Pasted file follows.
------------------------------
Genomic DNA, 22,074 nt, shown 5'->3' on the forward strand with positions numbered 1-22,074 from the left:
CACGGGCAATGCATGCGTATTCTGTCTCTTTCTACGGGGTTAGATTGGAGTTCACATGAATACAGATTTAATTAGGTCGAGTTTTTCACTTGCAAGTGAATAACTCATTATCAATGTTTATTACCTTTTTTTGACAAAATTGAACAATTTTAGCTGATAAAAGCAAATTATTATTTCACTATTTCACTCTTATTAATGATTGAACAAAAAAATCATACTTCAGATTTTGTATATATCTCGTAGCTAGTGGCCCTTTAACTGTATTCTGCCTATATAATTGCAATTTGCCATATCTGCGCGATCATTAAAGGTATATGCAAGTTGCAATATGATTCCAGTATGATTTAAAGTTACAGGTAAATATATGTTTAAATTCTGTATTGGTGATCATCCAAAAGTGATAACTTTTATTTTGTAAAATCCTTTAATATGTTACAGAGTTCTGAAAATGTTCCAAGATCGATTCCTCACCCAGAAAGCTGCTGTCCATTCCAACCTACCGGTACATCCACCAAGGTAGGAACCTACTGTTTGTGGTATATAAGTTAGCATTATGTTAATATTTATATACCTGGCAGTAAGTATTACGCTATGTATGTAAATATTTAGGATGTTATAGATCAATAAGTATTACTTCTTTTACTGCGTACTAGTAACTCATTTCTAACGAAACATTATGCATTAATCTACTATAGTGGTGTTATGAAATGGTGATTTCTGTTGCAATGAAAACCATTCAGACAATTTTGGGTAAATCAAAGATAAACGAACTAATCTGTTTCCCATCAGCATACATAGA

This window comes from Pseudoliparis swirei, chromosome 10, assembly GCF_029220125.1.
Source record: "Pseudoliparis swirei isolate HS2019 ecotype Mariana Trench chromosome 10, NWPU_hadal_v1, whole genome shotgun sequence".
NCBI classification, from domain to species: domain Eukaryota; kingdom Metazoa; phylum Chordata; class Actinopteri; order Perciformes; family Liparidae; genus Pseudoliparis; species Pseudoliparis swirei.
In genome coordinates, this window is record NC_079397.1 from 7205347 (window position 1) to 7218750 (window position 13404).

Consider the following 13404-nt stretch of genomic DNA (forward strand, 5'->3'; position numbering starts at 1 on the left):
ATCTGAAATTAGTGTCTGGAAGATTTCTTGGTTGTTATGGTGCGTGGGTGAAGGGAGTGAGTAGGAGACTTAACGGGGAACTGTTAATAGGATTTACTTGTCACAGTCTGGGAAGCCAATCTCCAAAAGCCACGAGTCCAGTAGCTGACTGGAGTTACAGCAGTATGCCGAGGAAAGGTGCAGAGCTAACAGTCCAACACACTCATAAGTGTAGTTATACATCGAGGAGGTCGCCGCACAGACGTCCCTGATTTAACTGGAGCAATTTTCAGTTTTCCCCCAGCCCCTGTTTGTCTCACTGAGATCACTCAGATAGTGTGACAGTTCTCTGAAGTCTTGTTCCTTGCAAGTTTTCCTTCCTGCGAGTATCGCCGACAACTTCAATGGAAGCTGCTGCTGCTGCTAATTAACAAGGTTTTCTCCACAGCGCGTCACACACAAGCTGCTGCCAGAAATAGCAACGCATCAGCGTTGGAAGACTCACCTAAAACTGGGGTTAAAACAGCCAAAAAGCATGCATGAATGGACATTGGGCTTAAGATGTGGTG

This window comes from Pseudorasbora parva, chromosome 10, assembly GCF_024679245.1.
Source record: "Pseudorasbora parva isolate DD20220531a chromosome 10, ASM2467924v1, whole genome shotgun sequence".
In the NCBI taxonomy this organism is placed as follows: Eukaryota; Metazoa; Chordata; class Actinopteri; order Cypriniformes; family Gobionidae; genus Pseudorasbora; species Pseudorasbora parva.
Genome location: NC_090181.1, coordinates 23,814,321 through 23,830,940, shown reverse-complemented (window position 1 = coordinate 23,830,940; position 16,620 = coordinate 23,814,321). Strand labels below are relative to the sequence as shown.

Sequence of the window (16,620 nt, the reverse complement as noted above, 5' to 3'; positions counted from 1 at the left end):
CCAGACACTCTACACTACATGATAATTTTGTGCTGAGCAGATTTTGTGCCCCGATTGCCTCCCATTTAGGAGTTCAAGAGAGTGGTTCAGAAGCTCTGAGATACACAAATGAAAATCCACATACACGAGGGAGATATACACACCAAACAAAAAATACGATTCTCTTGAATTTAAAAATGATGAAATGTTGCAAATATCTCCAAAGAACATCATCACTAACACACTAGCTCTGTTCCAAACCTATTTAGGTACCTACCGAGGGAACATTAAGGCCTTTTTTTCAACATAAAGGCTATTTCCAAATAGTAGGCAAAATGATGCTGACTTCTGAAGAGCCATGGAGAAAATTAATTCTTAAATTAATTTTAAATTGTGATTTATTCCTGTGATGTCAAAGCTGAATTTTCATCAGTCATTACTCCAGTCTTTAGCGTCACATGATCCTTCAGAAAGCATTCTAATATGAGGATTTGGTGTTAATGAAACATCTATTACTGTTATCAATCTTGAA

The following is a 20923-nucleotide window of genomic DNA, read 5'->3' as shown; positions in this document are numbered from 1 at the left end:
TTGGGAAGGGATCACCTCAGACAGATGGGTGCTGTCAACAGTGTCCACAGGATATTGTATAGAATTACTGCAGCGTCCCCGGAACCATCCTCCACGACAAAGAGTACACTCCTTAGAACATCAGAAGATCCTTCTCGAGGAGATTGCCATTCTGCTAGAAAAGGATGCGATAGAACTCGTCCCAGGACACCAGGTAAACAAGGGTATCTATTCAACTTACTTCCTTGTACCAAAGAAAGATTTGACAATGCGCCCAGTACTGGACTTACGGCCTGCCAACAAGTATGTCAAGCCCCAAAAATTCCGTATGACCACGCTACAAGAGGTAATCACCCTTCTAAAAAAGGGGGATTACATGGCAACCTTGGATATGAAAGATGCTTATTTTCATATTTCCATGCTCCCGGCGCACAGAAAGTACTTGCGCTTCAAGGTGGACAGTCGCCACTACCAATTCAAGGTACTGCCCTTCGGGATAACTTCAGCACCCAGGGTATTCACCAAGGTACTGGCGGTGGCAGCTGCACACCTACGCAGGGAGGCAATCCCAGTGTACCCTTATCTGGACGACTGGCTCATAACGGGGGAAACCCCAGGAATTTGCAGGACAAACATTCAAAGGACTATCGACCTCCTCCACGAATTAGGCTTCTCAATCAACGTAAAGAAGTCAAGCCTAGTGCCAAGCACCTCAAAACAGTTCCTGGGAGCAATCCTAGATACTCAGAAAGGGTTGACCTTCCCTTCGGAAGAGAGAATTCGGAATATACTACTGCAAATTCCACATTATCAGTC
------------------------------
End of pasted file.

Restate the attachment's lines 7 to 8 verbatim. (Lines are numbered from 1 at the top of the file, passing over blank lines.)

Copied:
Consider the following 13404-nt stretch of genomic DNA (forward strand, 5'->3'; position numbering starts at 1 on the left):
ATCTGAAATTAGTGTCTGGAAGATTTCTTGGTTGTTATGGTGCGTGGGTGAAGGGAGTGAGTAGGAGACTTAACGGGGAACTGTTAATAGGATTTACTTGTCACAGTCTGGGAAGCCAATCTCCAAAAGCCACGAGTCCAGTAGCTGACTGGAGTTACAGCAGTATGCCGAGGAAAGGTGCAGAGCTAACAGTCCAACACACTCATAAGTGTAGTTATACATCGAGGAGGTCGCCGCACAGACGTCCCTGATTTAACTGGAGCAATTTTCAGTTTTCCCCCAGCCCCTGTTTGTCTCACTGAGATCACTCAGATAGTGTGACAGTTCTCTGAAGTCTTGTTCCTTGCAAGTTTTCCTTCCTGCGAGTATCGCCGACAACTTCAATGGAAGCTGCTGCTGCTGCTAATTAACAAGGTTTTCTCCACAGCGCGTCACACACAAGCTGCTGCCAGAAATAGCAACGCATCAGCGTTGGAAGACTCACCTAAAACTGGGGTTAAAACAGCCAAAAAGCATGCATGAATGGACATTGGGCTTAAGATGTGGTG